News Roundup 4th June 2018

NEWS ROUNDUP

TAX NEWS

HMRC fails to answer 4m calls a year

More than four million calls to HMRC are going unanswered, with the Revenue conceding the problem is almost twice as bad as previously disclosed. New figures show more than one in 10 callers to HMRC fails to get through to anyone, compared with just over one in 20 a year ago. The true scale of the problem may be even worse, as HMRC’s audit ignores taxpayers who get an engaged tone when they dial the tax advice helpline. HMRC’s own figures also reveal that 14% of calls took more than 10 minutes to answer, though that does not include the time people spend navigating its automated call handling service. The Telegraph’s leader argues that the government should either reverse cuts made to HMRC staff, or take steps to make paying one’s taxes easier by cutting down on forms, rules and red tape.

The Daily Telegraph, Page: 1 The Daily Telegraph, Page: 15 The Times, Page: 4

Complex rules are too taxing for savers

The Express examines the rules surrounding savings, pensions and life policies, after the Office of Tax Simplification called for an overhaul. Rachael Griffin, tax and financial planning expert at Old Mutual Wealth, said conflicting tax rules have created too much complexity: “Instead of being a coherent, well-oiled system, the taxation of savings has had numerous bolt-ons, which makes the whole thing confusing.”

Daily Express, Page: 27

Immigrants won’t be removed over altered tax returns

The government has agreed to stop deporting people under an immigration rule that saw highly skilled migrants removed from the UK. Some migrants who applied for indefinite leave to remain were accused of lying after making minor and legal amendments to their tax records.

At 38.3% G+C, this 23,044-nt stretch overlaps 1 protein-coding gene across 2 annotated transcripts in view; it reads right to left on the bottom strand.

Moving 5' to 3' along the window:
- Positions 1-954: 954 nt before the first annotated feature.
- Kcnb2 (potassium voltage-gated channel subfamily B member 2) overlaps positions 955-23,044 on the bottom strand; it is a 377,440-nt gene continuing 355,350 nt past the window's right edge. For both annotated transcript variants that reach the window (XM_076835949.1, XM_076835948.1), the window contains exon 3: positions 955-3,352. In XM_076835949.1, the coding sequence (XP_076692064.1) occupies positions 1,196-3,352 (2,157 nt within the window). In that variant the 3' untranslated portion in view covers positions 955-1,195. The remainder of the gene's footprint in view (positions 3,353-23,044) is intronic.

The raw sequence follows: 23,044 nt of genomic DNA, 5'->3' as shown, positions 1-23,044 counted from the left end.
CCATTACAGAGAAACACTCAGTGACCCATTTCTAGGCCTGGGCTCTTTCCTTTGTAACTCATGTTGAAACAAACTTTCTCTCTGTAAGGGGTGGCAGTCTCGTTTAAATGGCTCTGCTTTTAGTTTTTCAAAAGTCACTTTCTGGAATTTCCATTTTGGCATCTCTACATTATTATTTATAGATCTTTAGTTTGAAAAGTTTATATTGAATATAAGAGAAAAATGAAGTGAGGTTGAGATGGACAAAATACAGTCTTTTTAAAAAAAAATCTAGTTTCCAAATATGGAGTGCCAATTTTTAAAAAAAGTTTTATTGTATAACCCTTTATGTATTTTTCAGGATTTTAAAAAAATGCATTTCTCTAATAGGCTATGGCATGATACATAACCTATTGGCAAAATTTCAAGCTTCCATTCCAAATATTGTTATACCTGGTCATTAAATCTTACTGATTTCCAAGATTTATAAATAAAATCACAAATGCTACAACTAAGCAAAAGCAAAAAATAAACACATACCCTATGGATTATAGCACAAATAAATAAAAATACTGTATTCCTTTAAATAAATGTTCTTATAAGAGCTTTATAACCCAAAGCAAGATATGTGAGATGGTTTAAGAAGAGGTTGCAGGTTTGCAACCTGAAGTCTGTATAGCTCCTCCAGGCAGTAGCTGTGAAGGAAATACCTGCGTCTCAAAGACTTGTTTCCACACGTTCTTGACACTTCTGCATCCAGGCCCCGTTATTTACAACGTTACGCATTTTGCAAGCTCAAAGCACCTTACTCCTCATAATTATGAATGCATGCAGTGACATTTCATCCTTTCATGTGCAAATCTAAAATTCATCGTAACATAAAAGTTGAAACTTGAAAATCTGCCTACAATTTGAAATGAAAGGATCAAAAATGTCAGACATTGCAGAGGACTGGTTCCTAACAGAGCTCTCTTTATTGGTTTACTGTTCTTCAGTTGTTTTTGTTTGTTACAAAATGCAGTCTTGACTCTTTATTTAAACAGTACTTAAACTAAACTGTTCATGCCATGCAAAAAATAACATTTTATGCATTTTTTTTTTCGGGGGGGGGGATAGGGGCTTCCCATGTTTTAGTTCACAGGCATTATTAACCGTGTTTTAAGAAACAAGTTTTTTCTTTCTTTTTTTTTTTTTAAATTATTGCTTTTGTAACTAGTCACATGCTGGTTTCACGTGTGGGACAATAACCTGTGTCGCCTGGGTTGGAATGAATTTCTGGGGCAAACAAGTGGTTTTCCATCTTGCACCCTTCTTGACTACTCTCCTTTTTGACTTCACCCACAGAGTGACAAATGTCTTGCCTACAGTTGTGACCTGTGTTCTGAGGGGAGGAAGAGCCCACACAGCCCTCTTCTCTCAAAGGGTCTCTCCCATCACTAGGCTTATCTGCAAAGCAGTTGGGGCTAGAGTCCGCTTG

Financial Times The Guardian, Page: 1, 5

Put NHS before tax cuts, says Davidson

Ruth Davidson has urged the Conservatives to prioritise extra spending on the NHS over the introduction of further tax breaks. Elsewhere, the Cato Institute’s Ryan Bourne suggests efficiency savings could avoid the need for tax rises to fund the NHS.

The Times, Page: 2 Daily Star, Page: 2 The Independent, Page: 4 City AM, Page: 17

High street needs support

The Guardian argues that the UK’s high street decline can be arrested through the introduction of a fairer tax system, and investment in support of offline retailers. It suggests proceeds from a turnover tax on big tech firms could be used to set up a fund to help places adopt imaginative and diverse responses to the new retail environment.

The Guardian, Journal, Page: 2

 INDUSTRY NEWS

Professional services ‘booming’, says CBI

Demand for accountancy, legal work and marketing is booming, with optimism among such companies improving at the fastest rate in more than a year, the CBI has said. The organisation’s quarterly survey shows that growth in volumes for business and professional services companies jumped in the three months to May, with a balance of 25% reporting a rise, the sharpest rate of growth since August 2015. The survey also reveals that profits in business and professional services grew at the fastest pace since August 2015 and are expected to be higher over the next three months. In addition, optimism about the business situation has risen at its fastest pace for a year. The Times suggests the findings will have come as a surprise to the CBI, which warned in March 2016 that a vote to leave the European Union would cost the economy £100bn by 2020.